The reference group, the group you belong to or the groups to which you have a desire to belong, was important to the participants. During the teenage period, the reference group takes over the family's role as normative (Trulsson et al. 2002). The reference group has an important role to play in the development of the young individual's identity, which was also significant in the category ‘being different from others’. Previous studies have also shown the importance of being like others in the reference group (Trulsson et al. 2002).
The category being different from others describes how difficult it is for teenagers diagnosed with ADHD. The diagnosis is embarrassing and they want to hide it from others, and they also have feelings of shame. They are afraid of being disclosed and regarded as someone else other than the person they want to be. This is important to bear in mind for professionals who meet teenagers with the diagnosis ADHD. The concept of shame is often discussed in relation to disability (Scheff 1997). The findings of the participants being ashamed of having ADHD is in agreement with findings from the USA (Krueger and Kendall 2001; Kendall et al. 2003).
Keeping the medical treatment secret describes how the participants are ambivalent towards their medication. They experience that the medication makes everyday life easier but at the same time they consider it important that no one else discover that they are on medication. Our identity is strongly associated with how we are seen by others (Frones 1994), and we construct ourselves by letting other see us in a special way. To be seen as a drug user and as a person whose brain does not function without medicine is a risk project for the teenagers. It is important for the teenagers to follow the norms set by the reference group. Keeping medication secret has been suggested to be associated with shame of the diagnosis in previous studies (Krueger and Kendall 2001; Kendall et al. 2003). This strengthens the findings in the present study. It is only logical to try to keep shameful properties secret. Medication itself is also a very tangible reminder of the underlying neuropsychiatric problem, and thereby a bearer of the stigma the informants described.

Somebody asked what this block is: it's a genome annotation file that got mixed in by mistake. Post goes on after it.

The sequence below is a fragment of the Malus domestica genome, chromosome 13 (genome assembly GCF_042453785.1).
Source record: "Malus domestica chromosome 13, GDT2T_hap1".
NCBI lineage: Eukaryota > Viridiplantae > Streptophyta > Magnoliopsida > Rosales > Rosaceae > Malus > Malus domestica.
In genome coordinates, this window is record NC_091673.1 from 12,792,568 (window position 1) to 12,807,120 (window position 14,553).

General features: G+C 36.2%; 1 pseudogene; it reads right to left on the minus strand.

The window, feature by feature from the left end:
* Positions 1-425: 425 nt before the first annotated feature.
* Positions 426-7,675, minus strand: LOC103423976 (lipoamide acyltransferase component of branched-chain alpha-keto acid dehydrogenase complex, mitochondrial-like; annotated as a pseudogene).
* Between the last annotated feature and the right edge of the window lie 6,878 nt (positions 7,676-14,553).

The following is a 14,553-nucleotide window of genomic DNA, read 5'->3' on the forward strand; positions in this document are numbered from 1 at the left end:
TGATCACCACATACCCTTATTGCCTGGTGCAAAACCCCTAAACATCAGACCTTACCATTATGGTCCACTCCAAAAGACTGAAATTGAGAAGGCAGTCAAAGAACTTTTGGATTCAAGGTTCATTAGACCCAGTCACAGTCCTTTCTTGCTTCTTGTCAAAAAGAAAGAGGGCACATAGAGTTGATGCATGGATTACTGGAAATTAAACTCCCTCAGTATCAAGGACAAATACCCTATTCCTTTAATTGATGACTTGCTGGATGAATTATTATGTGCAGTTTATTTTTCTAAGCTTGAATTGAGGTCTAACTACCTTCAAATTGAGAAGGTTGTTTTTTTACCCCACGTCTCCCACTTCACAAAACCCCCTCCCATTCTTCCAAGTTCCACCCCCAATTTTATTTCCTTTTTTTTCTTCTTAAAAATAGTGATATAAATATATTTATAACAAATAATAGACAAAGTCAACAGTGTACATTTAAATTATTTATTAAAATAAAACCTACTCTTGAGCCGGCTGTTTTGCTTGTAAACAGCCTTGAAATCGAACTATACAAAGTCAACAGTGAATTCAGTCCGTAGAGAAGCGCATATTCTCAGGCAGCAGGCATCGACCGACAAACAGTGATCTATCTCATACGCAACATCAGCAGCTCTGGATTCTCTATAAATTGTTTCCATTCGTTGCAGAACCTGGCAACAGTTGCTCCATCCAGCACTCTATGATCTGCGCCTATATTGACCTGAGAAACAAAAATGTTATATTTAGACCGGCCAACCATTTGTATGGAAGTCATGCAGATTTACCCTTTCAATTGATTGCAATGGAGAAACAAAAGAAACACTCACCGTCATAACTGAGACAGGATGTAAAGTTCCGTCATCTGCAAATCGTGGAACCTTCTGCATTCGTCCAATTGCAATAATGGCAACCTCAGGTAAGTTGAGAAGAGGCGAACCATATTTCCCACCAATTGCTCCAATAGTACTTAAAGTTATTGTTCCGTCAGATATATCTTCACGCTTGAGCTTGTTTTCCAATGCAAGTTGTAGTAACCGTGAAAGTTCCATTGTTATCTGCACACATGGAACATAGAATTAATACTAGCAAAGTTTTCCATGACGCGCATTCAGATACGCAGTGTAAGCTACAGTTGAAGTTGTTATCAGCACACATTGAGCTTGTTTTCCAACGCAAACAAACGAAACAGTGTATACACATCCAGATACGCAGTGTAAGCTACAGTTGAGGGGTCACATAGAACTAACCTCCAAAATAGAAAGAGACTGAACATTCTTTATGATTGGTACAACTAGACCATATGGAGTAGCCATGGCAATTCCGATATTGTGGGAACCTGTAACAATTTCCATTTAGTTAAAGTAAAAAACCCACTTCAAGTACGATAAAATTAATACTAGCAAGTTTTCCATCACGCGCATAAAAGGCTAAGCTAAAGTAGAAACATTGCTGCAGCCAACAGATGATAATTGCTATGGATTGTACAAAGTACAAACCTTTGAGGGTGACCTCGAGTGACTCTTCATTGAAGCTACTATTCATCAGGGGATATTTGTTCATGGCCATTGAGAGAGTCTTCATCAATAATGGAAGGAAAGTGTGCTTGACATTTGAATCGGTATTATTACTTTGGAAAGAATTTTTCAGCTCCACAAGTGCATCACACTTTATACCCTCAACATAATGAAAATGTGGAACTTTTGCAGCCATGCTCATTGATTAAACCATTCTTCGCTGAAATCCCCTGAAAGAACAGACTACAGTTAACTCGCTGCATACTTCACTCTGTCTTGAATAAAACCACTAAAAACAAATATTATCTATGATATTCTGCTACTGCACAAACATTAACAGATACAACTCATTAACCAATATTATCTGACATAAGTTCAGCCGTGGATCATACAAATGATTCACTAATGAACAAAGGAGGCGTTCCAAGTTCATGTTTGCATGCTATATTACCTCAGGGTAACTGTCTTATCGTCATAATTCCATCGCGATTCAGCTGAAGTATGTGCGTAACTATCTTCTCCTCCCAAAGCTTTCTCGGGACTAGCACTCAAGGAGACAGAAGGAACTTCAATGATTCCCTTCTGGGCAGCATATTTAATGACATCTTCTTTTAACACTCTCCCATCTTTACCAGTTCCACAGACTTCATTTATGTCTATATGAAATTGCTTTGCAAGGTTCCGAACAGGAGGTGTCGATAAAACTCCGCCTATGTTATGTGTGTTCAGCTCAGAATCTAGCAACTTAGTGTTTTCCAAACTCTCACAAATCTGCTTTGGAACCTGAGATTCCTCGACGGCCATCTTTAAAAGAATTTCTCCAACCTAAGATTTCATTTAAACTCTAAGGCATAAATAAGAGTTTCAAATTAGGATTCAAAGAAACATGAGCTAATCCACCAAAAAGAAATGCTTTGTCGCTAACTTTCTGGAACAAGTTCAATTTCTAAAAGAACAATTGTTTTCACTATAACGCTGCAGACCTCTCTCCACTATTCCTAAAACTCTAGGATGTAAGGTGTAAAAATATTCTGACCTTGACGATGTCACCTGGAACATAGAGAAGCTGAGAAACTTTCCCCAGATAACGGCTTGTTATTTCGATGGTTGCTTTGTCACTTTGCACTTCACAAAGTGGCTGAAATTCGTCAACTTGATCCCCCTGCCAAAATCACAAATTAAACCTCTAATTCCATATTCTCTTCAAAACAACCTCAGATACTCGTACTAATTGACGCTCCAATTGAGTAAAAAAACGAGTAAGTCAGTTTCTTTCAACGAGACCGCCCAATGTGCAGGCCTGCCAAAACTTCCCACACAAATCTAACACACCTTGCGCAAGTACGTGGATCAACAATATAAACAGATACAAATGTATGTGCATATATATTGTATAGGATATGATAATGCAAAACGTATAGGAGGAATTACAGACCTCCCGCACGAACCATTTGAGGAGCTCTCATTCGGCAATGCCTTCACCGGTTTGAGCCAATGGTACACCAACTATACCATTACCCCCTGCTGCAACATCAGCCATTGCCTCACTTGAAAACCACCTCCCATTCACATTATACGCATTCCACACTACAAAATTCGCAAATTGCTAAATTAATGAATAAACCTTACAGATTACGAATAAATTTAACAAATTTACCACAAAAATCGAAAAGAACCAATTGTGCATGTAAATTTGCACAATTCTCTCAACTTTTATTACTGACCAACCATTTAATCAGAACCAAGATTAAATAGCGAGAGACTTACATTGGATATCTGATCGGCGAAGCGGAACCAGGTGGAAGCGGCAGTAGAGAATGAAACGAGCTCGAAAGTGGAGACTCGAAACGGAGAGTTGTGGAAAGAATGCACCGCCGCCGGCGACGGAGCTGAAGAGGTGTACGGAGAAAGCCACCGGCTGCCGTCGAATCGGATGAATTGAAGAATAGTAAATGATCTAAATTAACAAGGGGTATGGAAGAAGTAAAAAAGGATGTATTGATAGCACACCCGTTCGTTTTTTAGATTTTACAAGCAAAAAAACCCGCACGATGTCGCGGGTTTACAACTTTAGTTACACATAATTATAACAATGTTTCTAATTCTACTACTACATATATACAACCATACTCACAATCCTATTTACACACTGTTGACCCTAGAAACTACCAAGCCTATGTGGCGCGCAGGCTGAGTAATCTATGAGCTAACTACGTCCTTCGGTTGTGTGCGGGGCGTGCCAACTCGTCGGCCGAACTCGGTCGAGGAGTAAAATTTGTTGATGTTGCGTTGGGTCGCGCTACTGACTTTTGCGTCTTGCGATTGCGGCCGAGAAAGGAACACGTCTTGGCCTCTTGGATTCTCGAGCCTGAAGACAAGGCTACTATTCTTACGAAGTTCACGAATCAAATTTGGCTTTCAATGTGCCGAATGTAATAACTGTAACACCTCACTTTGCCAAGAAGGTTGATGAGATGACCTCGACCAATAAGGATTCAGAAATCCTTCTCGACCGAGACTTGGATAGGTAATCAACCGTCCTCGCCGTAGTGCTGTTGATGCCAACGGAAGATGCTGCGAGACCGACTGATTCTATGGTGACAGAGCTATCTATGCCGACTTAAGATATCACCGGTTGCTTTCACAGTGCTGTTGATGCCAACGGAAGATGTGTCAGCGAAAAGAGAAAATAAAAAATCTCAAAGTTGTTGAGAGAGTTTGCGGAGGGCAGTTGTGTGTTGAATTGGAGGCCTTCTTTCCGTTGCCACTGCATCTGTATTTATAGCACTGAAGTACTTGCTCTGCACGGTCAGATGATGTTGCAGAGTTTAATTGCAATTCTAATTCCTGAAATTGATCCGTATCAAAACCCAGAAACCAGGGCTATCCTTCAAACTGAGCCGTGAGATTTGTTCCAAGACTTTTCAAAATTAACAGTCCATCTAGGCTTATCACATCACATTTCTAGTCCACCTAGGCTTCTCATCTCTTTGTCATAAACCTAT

It is well known that medical diagnoses, especially diagnoses involving neuropsychiatric or psychiatric problems, imply an increased risk of stigmatization (Corrigan 2007), and that these ideas can be internalized by people with illnesses. Participants in the present study described living lives in which every day and every situation were affected by the neuropsychiatric diagnosis. The existence of the problem points out the great need for support to individuals with ADHD from an early age, targeting both the school situation/achievement and social interaction with others. Furthermore, society needs more information and education about different disorders, including neuropsychiatric disorders, in order to prevent ignorance and prejudice (Crisp et al. 2005; Thornicroft et al. 2008).
Being dissatisfied with oneself is not unusual in western society, where we value beauty, vigour, intactness and health (Cronan 1993), which are all challenged by having a diagnosis of ADHD and being on medication. Thus teenagers are afraid of being regarded as less attractive to others. Earlier research shows that people like others who share their backgrounds and references (Newcomb 1956, 1961), to find out if that is the case, individuals need to get to know each other on a deeper level, which is time consuming (Ernulf 1995). The participants in the present study described how they did not want others to know about their diagnosis and it was considered as important to make a positive impression on others.
The primary finding in the present study is that teenagers with the diagnosis ADHD strive to be like everyone else and therefore experience having to hide part of themselves from others in relation to other teenagers, in order to live up to social norms in society and in their reference groups. They are afraid that if their diagnosis was known to their reference group, they would be excluded.